I’ve written about my grandparents and will try to share some of the things that I can recall about my wife Cindy’s grandparents. Her granddad Morrison, I never met. He had died before I met Cindy, but her grandmother, Pearl Elizabeth Morrison lived as a neighbor to Frank Lloyd Wright’s Fallingwater. She lived the last years of her life in the old school beside the church in the Bear Run Preserve. She was a stubborn woman who wanted things done her way.
If it didn’t move or breathe, she painted it. If she wanted something done, she wanted it done yesterday. I remember that she had a beautiful old dining room suite and thought the hutch was too tall. She used a hand saw and cut out the middle section so that the top rested directly on the bottom.
Pearl attached the lights and ornaments to her 5 foot artificial Christmas tree and placed it in the center of a bag used to keep a live tree from shedding needled when it was removed. When Christmas was over, she would pull the bag over the tree and have my father-in-law Bud, carry it to the attic. The next year all she needed to do was to open the bag and her tree was ready.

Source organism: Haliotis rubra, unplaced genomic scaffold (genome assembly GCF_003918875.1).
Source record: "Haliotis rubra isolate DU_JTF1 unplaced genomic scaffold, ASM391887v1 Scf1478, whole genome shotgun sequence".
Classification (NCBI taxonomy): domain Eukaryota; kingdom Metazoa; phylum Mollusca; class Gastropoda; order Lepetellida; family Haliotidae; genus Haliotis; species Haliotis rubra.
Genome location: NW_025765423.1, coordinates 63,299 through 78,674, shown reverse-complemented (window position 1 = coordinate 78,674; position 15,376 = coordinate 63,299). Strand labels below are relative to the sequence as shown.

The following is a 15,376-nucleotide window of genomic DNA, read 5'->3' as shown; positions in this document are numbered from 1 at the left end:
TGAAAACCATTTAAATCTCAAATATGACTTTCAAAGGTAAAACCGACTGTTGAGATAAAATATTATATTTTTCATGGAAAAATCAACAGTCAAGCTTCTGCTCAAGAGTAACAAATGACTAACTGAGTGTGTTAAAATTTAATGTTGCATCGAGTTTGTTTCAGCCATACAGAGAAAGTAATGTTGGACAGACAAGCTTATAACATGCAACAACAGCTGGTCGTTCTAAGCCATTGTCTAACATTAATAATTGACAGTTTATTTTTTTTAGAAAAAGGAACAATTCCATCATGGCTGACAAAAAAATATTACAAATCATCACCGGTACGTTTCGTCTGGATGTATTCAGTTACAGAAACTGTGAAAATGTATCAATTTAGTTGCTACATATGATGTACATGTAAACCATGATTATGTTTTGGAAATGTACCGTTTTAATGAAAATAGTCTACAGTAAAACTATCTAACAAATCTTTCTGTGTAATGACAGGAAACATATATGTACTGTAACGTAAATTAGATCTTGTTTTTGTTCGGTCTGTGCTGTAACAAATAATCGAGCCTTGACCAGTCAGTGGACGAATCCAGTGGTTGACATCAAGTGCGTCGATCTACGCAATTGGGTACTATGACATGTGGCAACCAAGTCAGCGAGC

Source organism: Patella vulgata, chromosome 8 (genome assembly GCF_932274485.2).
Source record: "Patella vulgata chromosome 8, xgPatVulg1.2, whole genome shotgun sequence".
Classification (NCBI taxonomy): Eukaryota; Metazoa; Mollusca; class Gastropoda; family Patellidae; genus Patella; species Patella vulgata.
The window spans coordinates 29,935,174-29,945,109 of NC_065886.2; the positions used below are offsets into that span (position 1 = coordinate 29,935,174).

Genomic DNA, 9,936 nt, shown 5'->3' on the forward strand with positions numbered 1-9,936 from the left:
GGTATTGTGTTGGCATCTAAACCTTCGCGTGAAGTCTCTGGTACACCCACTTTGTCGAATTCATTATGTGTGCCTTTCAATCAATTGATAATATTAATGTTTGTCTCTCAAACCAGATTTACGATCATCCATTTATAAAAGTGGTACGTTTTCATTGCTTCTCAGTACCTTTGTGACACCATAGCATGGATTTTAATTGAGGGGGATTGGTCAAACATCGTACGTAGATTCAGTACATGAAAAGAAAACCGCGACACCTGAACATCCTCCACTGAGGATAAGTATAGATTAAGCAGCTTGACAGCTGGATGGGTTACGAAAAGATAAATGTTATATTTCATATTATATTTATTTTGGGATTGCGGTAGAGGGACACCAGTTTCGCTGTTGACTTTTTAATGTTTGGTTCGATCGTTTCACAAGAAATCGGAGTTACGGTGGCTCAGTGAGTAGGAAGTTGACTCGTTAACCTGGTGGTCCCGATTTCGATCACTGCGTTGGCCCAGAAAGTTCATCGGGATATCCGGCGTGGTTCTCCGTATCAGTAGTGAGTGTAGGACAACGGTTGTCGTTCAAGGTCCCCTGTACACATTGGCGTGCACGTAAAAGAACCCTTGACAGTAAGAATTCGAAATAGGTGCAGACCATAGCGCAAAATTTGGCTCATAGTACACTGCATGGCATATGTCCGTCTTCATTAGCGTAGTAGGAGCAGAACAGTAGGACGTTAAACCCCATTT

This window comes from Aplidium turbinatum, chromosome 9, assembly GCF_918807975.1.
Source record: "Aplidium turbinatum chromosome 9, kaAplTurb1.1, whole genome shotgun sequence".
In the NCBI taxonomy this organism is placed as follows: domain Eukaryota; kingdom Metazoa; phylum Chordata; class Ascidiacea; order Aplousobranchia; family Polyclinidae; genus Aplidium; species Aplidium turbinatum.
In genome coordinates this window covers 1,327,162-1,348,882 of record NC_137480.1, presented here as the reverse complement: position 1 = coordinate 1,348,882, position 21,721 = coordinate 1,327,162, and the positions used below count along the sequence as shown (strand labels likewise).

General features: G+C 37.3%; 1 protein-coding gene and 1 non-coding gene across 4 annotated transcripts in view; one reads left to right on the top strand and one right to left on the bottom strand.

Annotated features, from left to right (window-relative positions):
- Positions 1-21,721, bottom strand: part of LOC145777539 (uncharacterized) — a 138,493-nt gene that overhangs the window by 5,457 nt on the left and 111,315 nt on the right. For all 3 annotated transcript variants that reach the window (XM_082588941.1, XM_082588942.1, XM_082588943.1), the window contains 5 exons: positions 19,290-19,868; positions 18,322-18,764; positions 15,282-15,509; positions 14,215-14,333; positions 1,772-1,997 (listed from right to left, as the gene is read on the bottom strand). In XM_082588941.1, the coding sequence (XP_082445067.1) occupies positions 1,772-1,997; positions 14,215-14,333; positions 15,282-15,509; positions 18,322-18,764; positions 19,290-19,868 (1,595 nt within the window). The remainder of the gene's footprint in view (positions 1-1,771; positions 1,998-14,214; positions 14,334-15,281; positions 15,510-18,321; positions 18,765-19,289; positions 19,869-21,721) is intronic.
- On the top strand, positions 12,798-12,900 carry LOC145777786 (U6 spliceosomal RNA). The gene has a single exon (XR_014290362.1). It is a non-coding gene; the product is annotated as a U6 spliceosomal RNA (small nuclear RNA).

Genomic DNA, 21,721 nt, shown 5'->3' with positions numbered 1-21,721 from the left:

She would tell my mother-in-law Retha, that she liked something. Retha would buy it and give it to her later as a gift. Pearl would say, “Why did you buy that for me?” Later, Retha found that Pearl had traded it to someone else. One Christmas, Retha bought a clothes hamper because Pearl said she never had one and would like a hamper. Retha bought it and when Pearl opened it, she said, “Why did you buy that for me?” Retha had had enough and said, “You told me that you wanted one and I don’t want to see you trading it away,” but Pearl was hard headed and put the hamper in the hallway with a vase of fake flowers on it, never using it for more than a plant stand.
She had two bedrooms, but chose to sleep on a cot in a corner of her dining room. Buying regular sheets and blankets, she would cut them in half and hem the raw edge to use as bedding. Her perfume still lingers in a halved flannel sheet even fifteen years later.
She was hospitalized with a stroke. When Cindy and I went to visit her in the hospital, Pearl shared that she had been attacked by a skinny black woman during the night. At first, we thought she was confused, but we found out later that a woman had gone over the edge and tried to choke Pearl. The woman was put in the psychiatric ward.
Pearl was proud that she could move the arm affected to the point that she could reach overhead, but not high enough to reach the trapeze bar that patients use to ease their movements while in bed. I said, “I need to get a paint brush for you. You’ll get your arm high enough.” That made her smile. She knew that Bud said she painted everything, including the oak hutch that she cut in half, the table, and chairs. “It wasn’t the right color” and she spread on several coats of a tinted varnish.